Manufacturing, trade imbalances and the risk of further offshoring
Michael Spence and Sandile Hlatshwayo argue in a paper for the Council of Foreign Relations that the American economy must find ways to expand employment in the tradable sector, a sector generally dominated by manufacturing. They note that the American economy has seen the lower and middle components of the value-added chain moving to the rapidly growing markets abroad and warn that soon higher-paying jobs may follow low-paying jobs in leaving the United States. Spence and Hlatshwayo suggest that policymakers acknowledge the trade-off between the cost of goods and the availability of jobs. In an Economic Focus, The Economist points that the broad trends outlined by Spence and Hlatshwayo are quite similar in other rich countries, which suggest that they are subject to common factors. Technological change and globalization are the likeliest candidates. In combination, these have allowed countries to specialize not in entire goods or services, but in specific stages of the production process. Lower-value-added bits of the production chain moved to the developing world, where labor was cheaper. Higher-end jobs remained at home.
Ryan Avent argues that the trade rationale for manufacturing is a red herring. America exports over half a trillion dollars in services every year and runs a service-sector trade surplus. America is at no risk of running out of things to sell to foreigners. People tend to underestimate the extent to which America exports services. In 2010, total American exports of services were about $550 billion, or about 50% of goods exports. The Economist notes that rich countries, however, face hurdles in capitalizing on their strengths in exporting services. Trade in services still remains far too restricted, and not only in emerging economies. Mario Monti of Bocconi University in Milan has found that only 20% of services provided in the European Union have a cross-border component, for instance. Efforts to free up trade in services may bring more benefits than calls to boost manufacturing. Ryan Avent concludes saying that America’s failure is not in retaining low value-added jobs; it’s in undermining the growth of its high-value-added places, mostly by making it hard for skilled workers to move to them. High housing costs from land-use regulation are an obstacle to domestic migration, and barriers to immigration of skilled-workers from abroad amount to a massive, ongoing own-goal on the part of the American government and economy.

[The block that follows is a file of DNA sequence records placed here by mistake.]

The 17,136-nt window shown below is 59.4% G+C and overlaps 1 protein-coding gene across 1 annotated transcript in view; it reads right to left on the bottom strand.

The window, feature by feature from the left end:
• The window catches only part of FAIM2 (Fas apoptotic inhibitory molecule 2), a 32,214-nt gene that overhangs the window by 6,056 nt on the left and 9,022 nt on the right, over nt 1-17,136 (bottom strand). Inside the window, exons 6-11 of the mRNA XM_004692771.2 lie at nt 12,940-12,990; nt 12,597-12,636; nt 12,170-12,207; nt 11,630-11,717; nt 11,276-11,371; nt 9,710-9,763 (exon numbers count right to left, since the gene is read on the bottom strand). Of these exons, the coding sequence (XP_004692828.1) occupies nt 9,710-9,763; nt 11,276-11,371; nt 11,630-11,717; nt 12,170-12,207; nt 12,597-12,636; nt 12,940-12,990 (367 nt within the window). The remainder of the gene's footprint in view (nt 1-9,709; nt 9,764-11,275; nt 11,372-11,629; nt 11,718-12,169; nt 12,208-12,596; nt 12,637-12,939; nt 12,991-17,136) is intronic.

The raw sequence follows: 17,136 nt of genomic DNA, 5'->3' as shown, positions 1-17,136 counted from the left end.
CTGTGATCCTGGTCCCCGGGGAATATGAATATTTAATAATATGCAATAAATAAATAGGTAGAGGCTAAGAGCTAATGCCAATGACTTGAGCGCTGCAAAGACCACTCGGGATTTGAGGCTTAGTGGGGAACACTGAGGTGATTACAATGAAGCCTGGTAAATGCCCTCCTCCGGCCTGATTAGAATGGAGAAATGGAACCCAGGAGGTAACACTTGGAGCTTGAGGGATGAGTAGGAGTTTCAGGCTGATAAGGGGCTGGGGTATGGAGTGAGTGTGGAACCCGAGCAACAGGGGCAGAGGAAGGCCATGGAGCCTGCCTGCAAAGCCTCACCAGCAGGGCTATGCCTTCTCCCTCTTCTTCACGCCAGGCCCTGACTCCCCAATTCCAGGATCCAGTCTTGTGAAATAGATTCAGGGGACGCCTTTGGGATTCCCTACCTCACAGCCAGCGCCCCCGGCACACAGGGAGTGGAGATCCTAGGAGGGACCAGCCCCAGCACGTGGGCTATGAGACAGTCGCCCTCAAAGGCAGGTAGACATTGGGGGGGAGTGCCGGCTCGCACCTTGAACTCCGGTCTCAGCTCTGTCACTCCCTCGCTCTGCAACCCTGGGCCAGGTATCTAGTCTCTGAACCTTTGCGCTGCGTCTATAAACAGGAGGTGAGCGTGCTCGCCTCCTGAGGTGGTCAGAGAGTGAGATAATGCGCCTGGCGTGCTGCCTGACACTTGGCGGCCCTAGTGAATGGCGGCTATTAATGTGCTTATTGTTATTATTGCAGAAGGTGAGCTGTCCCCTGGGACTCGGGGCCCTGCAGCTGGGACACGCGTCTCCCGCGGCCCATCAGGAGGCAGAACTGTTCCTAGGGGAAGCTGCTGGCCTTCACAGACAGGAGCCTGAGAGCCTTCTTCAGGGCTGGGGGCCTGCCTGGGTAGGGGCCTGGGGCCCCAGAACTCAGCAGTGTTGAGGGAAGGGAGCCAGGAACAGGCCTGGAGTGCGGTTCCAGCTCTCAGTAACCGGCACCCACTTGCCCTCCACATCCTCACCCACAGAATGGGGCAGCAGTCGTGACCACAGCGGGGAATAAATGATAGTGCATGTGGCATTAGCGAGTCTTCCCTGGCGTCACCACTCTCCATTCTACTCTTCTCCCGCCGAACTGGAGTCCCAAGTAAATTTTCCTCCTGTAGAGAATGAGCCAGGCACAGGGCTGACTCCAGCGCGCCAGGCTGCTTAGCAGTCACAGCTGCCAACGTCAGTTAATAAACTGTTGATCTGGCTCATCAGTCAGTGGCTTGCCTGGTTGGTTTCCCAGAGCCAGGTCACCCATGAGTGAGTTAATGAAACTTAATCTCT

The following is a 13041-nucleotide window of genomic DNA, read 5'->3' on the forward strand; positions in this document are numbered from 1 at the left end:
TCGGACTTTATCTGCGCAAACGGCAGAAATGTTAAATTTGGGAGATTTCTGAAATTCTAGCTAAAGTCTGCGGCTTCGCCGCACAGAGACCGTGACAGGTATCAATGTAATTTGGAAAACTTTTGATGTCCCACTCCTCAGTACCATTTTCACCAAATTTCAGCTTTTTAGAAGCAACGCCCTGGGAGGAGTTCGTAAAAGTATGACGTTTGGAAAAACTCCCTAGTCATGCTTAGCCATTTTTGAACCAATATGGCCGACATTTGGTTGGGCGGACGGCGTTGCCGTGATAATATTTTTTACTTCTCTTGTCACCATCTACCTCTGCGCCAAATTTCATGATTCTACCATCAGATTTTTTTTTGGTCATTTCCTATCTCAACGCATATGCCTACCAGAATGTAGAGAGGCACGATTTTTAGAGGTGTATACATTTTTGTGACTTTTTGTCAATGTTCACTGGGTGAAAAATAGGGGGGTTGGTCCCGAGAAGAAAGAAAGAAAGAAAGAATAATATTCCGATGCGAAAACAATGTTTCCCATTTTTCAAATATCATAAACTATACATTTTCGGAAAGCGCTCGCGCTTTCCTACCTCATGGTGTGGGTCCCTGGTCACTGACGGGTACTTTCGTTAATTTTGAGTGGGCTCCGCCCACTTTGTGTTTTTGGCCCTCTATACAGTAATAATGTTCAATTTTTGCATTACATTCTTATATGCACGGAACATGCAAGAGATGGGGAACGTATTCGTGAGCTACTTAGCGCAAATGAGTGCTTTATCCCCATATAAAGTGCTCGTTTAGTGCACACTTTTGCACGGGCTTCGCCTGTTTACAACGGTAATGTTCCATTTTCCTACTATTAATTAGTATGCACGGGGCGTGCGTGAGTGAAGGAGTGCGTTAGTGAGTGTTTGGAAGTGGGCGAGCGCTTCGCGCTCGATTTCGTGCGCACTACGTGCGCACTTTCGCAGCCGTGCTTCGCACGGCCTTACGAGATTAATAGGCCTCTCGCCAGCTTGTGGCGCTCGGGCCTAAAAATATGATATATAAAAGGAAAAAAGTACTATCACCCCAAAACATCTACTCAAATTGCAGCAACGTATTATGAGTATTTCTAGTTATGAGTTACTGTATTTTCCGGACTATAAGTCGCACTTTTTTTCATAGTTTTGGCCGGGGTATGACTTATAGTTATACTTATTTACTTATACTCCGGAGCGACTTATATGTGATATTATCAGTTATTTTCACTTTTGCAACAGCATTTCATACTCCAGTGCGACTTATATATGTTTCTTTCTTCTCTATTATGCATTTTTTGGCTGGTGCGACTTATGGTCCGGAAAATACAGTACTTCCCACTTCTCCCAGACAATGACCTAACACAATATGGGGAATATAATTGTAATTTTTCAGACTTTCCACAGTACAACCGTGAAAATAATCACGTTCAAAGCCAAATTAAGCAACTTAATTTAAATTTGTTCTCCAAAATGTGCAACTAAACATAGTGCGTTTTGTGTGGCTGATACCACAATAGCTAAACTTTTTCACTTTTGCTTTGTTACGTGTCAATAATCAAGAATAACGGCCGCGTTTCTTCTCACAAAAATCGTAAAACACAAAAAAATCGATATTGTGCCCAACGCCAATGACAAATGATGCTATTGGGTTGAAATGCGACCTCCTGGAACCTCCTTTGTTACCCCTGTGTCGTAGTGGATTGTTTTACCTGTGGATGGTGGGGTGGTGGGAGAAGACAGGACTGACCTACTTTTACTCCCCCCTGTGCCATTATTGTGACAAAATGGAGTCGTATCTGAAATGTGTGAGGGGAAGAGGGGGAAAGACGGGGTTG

Manufacturing in the recession and the recovery
Paul Krugman noted a couple of months ago that manufacturing was one of the bright spots of a generally disappointing recovery. Karl Smith notes in the Wonk blog from December of 2007 to December of 2009, the U.S. economy lost about 2.2 million manufacturing jobs. That’s over a quarter of the total job loss over that same period, about 8.5 million. Manufacturing is always hammered heavily during a recession. What made this time different is that manufacturing came in on its knees. It had never recovered from the 2001 recession.
Louis Uchitelle notes in the NYT that manufacturers are hiring again in America, but the price of employment is lower wages. The wages for the new hires are, for example, $10 to $15 an hour less than the pay scale for hourly employees already on staff at General Electric — with the additional concession that the newcomers will not catch up for the foreseeable future. Such union-endorsed contracts are also showing up in the auto industry, at steel and tire companies, and at manufacturers of farm implements and other heavy equipment. In an earlier era (see for example the work by Christopher Hanes on the development of wage rigidity in the late 19th century), that would have been a source of friction, perhaps protest. Now it isn’t. Mark Zandi, chief economist for Moody’s Analytics, is reported saying that we are at an inflection point in manufacturing in terms of relative cost structures. Ten years ago, it was a no-brainer to locate in China, and now it isn’t so clear whether China is the low-cost place to produce. Stephen Bronars notes that while the jobs situation has improved in Detroit it’s not all thanks to a revitalized auto industry. Employment in Michigan and Detroit has grown at about the same rate as the rest of the U.S. over the past two years. A noticeable difference between Michigan and the rest of the U.S. is that the labor force is shrinking in the Detroit metro area and in Michigan.
Noahpinion points to a reason rarely mentioned in the public debate as to why manufacturing might be important. Manufactured goods are easily exportable. When goods are easily exportable, relatively small changes in exchange rates can allow large changes in the trade balance, which can be an effective way of fighting recessions. Sure, we export a lot of services, but a change in net services exports big enough to fight a recession probably requires a much bigger movement in exchange rates.